© HZI / RohdeSalmonellacould be used in the future for the treatment of tumors.
Cancer therapy involving bacterial infections? This sounds risky when you first think about it and many dangerous pathogens are indeed not the agent of choice in the fight against cancer. Though they may cause solid tumours to go into remission, they are harmful to the patient as well. Other bacteria might be harmless for the patient, but are also ineffective against cancer. Scientists at the Helmholtz Centre for Infection Research (HZI) in Braunschweig recently modified Salmonella such that they possess an aggressive anti-tumour effect – initially. They later turn this activity off and can then be eliminated by the immune system: The perfect balance for a new form of therapy.
Cancer is the second-most common cause of death in the Western world. Despite the progress that has been made in established treatments, such as irradiation or chemotherapy, the incidence of disease is on the rise. Therefore, there is an urgent need for new ideas for new forms of therapy. These might require new approaches which, at first glance, might be expected to worsen the condition of the patient. This certainly applies to the bacteria-mediated tumour therapy developed at the HZI. Indeed, this method is a balancing act. “In this treatment, we cannot work with bacteria that are absolutely harmless. But hazardous pathogens are too risky,” says Dr Siegfried Weiß, who is head of the Molecular Immunology research group at the HZI. “We just had to find the right balance.”
Injected into a vein, Salmonella elicits a spontaneous immune reaction in the body. Many cells of the immune system recognise the intruders immediately and alert the body through the release of messenger substances. “This leads to an interruption of the oxygen supply in the tumour. In addition, the tumour is colonised by the bacteria,” says Weiß. This treatment often leads to complete remission of tumours in mice. However, the aggressive nature of Salmonella is often a more substantial problem for the animals than the cancer itself.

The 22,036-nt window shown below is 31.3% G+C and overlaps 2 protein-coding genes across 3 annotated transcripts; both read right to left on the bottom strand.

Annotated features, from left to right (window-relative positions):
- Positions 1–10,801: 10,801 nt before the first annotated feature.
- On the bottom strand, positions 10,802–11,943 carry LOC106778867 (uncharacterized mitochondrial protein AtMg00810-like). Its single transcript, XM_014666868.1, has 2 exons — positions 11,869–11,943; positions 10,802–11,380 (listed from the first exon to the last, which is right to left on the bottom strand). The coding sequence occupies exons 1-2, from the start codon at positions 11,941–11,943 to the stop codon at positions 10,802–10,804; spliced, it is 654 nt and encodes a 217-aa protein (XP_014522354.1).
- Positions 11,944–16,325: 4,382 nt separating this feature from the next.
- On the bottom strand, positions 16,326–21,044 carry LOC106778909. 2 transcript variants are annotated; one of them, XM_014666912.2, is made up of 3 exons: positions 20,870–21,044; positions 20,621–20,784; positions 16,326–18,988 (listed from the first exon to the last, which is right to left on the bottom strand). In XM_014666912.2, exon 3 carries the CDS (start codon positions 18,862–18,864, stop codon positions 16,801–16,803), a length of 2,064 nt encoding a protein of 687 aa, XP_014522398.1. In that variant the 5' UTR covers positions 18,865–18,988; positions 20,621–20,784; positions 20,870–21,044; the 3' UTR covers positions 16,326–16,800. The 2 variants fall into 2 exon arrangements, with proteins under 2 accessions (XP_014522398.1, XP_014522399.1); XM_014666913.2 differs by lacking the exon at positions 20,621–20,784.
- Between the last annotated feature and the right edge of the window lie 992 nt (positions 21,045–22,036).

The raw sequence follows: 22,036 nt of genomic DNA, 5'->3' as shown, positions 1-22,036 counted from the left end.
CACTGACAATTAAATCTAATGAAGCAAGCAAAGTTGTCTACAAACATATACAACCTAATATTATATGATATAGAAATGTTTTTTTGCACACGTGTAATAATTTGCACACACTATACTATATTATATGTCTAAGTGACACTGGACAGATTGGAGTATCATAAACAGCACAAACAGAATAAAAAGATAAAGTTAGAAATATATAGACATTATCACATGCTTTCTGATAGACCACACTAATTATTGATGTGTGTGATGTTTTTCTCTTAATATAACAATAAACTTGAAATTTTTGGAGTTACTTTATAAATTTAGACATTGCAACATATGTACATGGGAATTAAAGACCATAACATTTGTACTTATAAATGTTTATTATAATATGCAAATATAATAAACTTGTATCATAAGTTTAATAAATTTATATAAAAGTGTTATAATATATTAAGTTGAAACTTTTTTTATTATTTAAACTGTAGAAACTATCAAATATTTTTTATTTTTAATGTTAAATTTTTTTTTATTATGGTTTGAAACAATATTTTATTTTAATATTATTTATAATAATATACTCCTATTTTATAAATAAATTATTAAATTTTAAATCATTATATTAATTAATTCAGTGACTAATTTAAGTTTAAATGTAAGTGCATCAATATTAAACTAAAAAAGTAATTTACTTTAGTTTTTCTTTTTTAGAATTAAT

The scientists discovered that the response of the immune system depends on a surface molecule of the Salmonellae called lipopolysaccharide (LPS). This long-chain molecule is responsible both for the hazard posed by a pathogen and for its ability to resist the immune system. “Even if the bacteria are taken up by immune cells, they managed not to be eliminated, which usually happens in this location. They can even proliferate in the cells. This allows the infection to spread,” says Dr Michael Frahm, who is the first author of the study published in the professional journal, mBio.
For this reason, the scientists tested less harmful variants for their effectiveness against tumours. “Initially, we repeated the therapy with genetically-modified Salmonella, whose LPS chains had been artificially shortened,” says Weiß. “But we observed that the attenuated bacteria also lost their anti-tumour effect. This made us think of remote-controlling the aggressiveness of the bacteria.”
Frahm and his colleague Sebastian Felgner then modified the Salmonella strain appropriately such that they grow like the original Salmonella in a nutrient medium only in the presence of a certain sugar. But as soon as they are injected and the sugar is absent, they convert into the more harmless variant within a few hours. “What is special about this is that the immune system initially response very strongly, but is later able to eliminate the bacteria which are harmless by this time. But the bacteria still infiltrate the tumour,” says Frahm. Since the Salmonella lose their aggressiveness, this is associated with only minor complications. While the anti-tumour effect persists.
The next aim is to further investigate and optimise this approach. “The path to clinical application is still very long, but it is very promising as well,” says Weiß.
Michael Frahm, Sebastian Felgner, Dino Kocijancic, Manfred Rohde, Michael Hensel, Roy Curtiss III, Marc Erhardt, Siegfried Weiss.Efficiency of Conditionally Attenuated Salmonella enterica Serovar Typhimurium in Bacterium-Mediated Tumor Therapy. mBio, 2015, DOI: 10.1128/mBio.00254-15.
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